Professor Emeritus, Fischell Department of Bioengineering, University of Maryland, College Park, MD 20742
Received date: August 09, 2010; Accepted date: November 12, 2011; Published date: November 14, 2011
Citation: Johnson AT (2011) Making Environmental Biology Central to a Course in Biology for Engineers. J Ecosys Ecograph S1:002. doi:10.4172/2157-7625.S1-002
Copyright: © 2011 Johnson AT. This is an open-access article distributed under the terms of the Creative Commons Attribution License, which permits unrestricted use, distribution, and reproduction in any medium, provided the original author and and source are credited.
Visit for more related articles at Journal of Ecosystem & Ecography
Engineers dealing with biological systems need to know how these systems interact with their physical, chemical, and biological environments when they propose solutions to problems involving living things. This awareness should start with their undergraduate education that includes an introduction to biological science. Such a course, developed and taught at the University of Maryland, is described in this paper.
Biological systems; Environment biology; Traditional biologists; Biological units
The opportunities in biology these days are vast, and all engineers should learn about and appreciate them. This extends even to all members of the general population, because there are and will be increasing numbers of ethical and societal issues involving modern biology. Engineers and other technologists, in particular, need to know how living things are and can be used to produce solutions to problems of human concern. Introductory biological science courses are, therefore, being required for all engineers at an increasing number of academic institutions.
Relying on traditional introductory biology courses taught to engineers does not generally satisfy engineering needs. This is because engineers are educated to become designers and problem solvers, and have a different outlook from traditional biologists. Especially in environmental biology, engineers are tinkerers and controllers rather than passionate observers. A different approach to teaching biology to engineers is needed.
The biological system
A main requirement for a course in biology for engineers is a comprehensive systems approach emphasizing environmental effects. Living things are influenced by, and themselves influence, their surroundings. At all hierarchical levels, hereby designated as Biological Units, or BU, these BU interact with their entire physical, chemical, and biological environments. These relationships are diagrammed simply in (Figure 1), with the arrows on the lines connecting a BU to its environmental elements pointing in both directions. This means that BU are affected by their environments, but that they also affect these environments and make them different.
This simple diagram is central to understanding of biology. Engineers and others need to realize that living things are not passive and compliant. Whenever living things are included in an engineering solution, they move, they change, and they affect the rest of the solution, sometimes so much that they may cause additional problems larger than the one that originally existed. With this appreciation, engineers can, at least, be aware of the challenges that they face when trying to fit living things into their designs.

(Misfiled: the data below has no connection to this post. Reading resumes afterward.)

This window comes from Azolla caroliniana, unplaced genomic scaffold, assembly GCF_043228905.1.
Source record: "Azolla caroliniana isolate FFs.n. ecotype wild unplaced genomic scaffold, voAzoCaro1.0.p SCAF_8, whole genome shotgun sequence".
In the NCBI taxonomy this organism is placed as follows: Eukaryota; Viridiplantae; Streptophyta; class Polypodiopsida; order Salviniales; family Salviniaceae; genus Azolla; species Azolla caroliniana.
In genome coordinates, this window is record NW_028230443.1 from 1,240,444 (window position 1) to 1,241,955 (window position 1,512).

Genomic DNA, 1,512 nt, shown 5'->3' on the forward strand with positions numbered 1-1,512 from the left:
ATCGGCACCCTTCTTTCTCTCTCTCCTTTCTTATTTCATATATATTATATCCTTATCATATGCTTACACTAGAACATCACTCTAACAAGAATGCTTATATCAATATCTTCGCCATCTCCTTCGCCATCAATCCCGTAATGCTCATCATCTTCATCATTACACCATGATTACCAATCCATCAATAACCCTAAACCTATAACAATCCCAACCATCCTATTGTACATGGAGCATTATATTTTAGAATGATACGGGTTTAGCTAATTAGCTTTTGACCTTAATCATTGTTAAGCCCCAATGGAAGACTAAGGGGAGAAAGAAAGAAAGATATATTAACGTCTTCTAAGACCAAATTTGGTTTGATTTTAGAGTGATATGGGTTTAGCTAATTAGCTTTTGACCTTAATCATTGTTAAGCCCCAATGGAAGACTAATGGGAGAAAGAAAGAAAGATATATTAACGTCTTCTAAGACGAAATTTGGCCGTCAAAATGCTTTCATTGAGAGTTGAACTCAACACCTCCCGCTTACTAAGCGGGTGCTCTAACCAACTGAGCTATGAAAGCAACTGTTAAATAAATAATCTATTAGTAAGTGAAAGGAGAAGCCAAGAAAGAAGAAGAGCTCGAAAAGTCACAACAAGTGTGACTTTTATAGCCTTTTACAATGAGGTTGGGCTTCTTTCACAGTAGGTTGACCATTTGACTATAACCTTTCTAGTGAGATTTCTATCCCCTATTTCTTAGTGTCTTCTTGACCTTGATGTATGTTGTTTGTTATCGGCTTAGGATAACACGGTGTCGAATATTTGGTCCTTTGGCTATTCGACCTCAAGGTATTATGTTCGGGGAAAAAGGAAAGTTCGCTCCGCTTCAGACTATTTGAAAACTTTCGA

This brings us to the three major expectations for biological engineers :
1. Possess the knowledge of biological principles and generalizations that can lead to useful products and processes.
2. Have the ability to transfer information known about familiar living systems to those unfamiliar.
3. Know enough to avoid or mitigate the unintended consequences of dealing with any living system.
All engineers who deal with biological systems should, at least, have a level of awareness that, in biology, they are dealing with something more complex than steel, mechanical widgets, or computer programs.
The three environmental elements - physical, chemical, and biological – deserve explanation. All engineering is based on physics, so engineering students have always had one or more basic physics courses. In these courses are taught such things as mechanics, electricity, and optics. When considering physics as it relates to biology, however, the emphasis must be on those physical principles that apply particularly to living things. There are physical limitations due to fluidics, energetics, and mechanics that should be emphasized. Living things do not violate physical principles; they conform to them.
Chemistry courses are also a normal part of an engineering curriculum. These can include general chemistry, physical chemistry, and organic or biochemistry, depending on the engineering discipline. All of these have something to contribute to biological understanding. Knowing, for instance, that protein charges can change from positive to negative as solution pH changes can be important to know. The additional effects of temperature, ionic constitution, enzyme availability, mass action, surface configuration, toxicity, surface energy, and others must be familiar to the biological engineer.